The film will be shot in many locations in and around Harlan. Every morning on the drive to the location, we follow the bright yellow signs, black arrows directing us to Crew Parking and Set. My favorite is a simple yellow sign that says “TEH.” I’m so grateful they didn’t change the title.
Today, we’re not too far from town, outside Lacy’s house. It’s a sunny, cold morning. Mountains rise up around us, most of the trees still green but a few starting to flash a mix of golden and scarlet leaves.
Lacy’s house is “small but proud,” according to the script (written by Elizabeth Palmore). Neat lawn, a few potted plants and flowers on the porch. Subaru wagon in the driveway, anti-MTR (mountaintop removal coal mining) stickers plastered to the bumper. Kerry Bishé is perfect as Lacy, the single mom and smart environmentalist Cole falls for. In this scene, she’s with her daughter, a local Harlan kid, who looks like Kerry. As they’re coming out of the house, Cole pulls up in his pickup. This is late in the screenplay. He’s been in a fight—and the makeup department head, Anouck Sullivan expertly applies various shades of red and brown make up and fake blood to his face and shirt. He looks rough and beat up, his knuckles swollen and scraped up.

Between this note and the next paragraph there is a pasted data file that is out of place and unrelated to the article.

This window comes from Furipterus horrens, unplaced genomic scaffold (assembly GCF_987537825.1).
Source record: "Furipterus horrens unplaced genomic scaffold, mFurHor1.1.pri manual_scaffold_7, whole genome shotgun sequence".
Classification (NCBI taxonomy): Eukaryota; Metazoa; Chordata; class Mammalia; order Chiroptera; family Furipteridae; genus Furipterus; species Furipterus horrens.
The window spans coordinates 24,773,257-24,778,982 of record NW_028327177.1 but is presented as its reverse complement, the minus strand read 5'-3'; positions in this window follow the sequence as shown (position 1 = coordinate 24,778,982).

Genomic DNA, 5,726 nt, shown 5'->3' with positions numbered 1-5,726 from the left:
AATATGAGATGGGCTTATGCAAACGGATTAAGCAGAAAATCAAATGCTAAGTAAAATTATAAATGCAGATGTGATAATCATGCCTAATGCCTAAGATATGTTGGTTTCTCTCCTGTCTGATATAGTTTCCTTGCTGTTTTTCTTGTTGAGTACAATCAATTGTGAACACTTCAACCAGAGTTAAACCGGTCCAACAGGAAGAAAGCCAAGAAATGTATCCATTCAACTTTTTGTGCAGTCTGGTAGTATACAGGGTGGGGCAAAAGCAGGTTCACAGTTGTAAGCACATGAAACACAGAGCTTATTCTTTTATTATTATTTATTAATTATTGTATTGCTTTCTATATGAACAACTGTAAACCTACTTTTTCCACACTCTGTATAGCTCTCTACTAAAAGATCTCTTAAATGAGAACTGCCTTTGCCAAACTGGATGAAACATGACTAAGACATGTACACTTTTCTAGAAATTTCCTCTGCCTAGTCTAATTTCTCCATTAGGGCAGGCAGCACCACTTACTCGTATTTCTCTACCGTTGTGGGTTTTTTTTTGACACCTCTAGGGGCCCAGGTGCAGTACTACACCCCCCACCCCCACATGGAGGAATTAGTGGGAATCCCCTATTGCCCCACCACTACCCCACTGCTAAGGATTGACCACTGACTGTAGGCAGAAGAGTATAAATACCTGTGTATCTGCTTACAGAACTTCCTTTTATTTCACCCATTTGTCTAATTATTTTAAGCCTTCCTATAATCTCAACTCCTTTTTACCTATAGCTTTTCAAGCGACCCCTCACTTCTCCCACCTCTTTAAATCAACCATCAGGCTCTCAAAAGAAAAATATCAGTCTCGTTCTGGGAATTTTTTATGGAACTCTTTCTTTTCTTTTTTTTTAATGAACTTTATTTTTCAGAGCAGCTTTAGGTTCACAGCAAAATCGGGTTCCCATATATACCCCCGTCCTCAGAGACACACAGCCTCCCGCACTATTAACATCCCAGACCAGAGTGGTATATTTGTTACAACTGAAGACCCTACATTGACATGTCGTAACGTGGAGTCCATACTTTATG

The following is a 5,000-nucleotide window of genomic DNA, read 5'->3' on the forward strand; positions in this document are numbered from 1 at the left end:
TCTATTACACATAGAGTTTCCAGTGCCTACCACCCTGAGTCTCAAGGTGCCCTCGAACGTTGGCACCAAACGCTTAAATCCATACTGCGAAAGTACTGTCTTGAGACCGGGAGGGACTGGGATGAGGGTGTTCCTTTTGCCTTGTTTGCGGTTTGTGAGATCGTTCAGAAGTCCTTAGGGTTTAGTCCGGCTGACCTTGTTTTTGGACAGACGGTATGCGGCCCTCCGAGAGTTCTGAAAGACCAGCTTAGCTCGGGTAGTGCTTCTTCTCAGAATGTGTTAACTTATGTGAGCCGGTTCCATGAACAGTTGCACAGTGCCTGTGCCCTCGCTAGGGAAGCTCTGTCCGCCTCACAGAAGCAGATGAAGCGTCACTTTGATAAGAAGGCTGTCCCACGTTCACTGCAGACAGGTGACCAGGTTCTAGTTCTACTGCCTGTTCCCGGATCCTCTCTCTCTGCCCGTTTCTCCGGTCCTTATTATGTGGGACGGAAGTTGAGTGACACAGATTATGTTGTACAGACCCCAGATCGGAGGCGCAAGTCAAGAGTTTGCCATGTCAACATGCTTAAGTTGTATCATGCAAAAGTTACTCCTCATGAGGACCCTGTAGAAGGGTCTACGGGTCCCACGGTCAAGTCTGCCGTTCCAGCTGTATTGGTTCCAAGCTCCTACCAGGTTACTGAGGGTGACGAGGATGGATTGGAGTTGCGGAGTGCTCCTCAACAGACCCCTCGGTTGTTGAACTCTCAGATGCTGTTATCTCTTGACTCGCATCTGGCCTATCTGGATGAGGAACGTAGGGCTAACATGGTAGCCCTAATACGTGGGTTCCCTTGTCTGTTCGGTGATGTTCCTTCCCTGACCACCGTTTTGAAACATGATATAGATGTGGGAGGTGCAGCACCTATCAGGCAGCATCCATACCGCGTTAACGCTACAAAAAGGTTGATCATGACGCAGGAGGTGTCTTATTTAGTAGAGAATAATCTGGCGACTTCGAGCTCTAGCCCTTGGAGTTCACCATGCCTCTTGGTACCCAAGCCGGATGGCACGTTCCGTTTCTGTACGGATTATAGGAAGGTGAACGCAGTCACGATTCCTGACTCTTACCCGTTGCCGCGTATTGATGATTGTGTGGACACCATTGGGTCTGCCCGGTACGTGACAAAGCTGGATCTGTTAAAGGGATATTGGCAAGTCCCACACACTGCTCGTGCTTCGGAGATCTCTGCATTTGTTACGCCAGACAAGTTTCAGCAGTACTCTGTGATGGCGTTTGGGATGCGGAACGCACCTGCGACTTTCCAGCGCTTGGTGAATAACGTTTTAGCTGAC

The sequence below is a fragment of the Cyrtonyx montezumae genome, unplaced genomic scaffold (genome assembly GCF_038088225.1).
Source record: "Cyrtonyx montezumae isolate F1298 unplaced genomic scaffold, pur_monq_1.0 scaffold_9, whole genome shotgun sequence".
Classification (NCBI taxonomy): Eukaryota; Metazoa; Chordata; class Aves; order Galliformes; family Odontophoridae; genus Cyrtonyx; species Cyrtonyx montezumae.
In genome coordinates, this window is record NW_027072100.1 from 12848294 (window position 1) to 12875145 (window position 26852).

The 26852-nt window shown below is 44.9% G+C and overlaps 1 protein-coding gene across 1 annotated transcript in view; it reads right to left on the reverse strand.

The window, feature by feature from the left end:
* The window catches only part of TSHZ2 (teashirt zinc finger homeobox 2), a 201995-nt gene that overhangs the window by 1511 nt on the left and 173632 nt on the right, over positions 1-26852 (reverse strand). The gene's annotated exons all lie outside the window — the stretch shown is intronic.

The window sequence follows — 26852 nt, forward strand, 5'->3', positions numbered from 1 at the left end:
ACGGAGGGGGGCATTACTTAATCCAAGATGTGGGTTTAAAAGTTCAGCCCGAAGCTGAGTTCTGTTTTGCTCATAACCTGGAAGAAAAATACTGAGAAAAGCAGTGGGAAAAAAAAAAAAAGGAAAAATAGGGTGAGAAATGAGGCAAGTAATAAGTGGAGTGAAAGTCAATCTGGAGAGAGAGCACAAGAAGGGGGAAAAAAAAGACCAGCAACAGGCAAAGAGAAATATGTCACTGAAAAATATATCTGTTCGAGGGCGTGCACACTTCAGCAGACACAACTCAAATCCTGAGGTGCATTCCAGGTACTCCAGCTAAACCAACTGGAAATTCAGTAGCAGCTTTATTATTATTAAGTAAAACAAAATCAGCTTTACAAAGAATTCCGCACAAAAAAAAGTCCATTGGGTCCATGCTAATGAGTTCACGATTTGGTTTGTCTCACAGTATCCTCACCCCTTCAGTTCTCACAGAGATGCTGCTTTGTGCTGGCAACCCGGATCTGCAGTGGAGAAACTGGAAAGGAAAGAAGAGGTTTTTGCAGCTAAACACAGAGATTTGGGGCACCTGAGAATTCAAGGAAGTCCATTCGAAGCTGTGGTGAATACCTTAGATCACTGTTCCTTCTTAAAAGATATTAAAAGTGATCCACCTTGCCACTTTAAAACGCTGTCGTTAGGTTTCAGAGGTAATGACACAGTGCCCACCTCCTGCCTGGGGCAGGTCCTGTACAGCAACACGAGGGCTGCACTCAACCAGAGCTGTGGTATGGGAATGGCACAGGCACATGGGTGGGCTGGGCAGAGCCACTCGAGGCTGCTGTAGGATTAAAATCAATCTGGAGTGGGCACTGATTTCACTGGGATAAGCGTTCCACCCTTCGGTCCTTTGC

This scene is short, a single page of dialogue, with only about 8 lines between Cole and Lacy, but it’s still a dramatic, haunting scene. I’m again enthralled by the emotions the actors carry in their voices, eyes, mouths, body language.
As the camera focuses on Cole, a man about fifty feet away crosses the street to talk to his neighbor. They chat, out of ear-shot, but in the frame. Background. I’m becoming more accustomed to seeing them, but my first day on set, they kept throwing me off—I watched one guy walk across the parking lot during the middle of the shoot and thought it was a mistake, that he didn’t realize where he was. But then they shot the scene again and he walked across the parking lot again, and then it clicked.
The background actors are locals who came to the open casting call at the mini-mall, and were called back. Screenwriter Elizabeth Palmore tells me, “You’ll never watch a movie or TV show the same way, without seeing the extras.” And, it’s true—later in the week, I’m watching a TV show, paying attention to the extras: behind the scenes, they’re being directed to talk or walk or sit a certain way, adding texture and helping to create suspension of disbelief. It’s fascinating to think about from a fiction writer’s perspective: finding the texture, the composition.
I try to stand out of the way, coffee in my hands, breath cold in the air. I’m the only one here with nothing to do—I just get to watch. I’ll talk about the many jobs and roles in a film in a later entry, but I do want to say: there are many necessary spokes in the film wheel. To shoot a film really does take a village, and the one for The Evening Hour is a village of hardworking, smart, dedicated people. Everyone I’ve met is giving it their all, trying to make something special.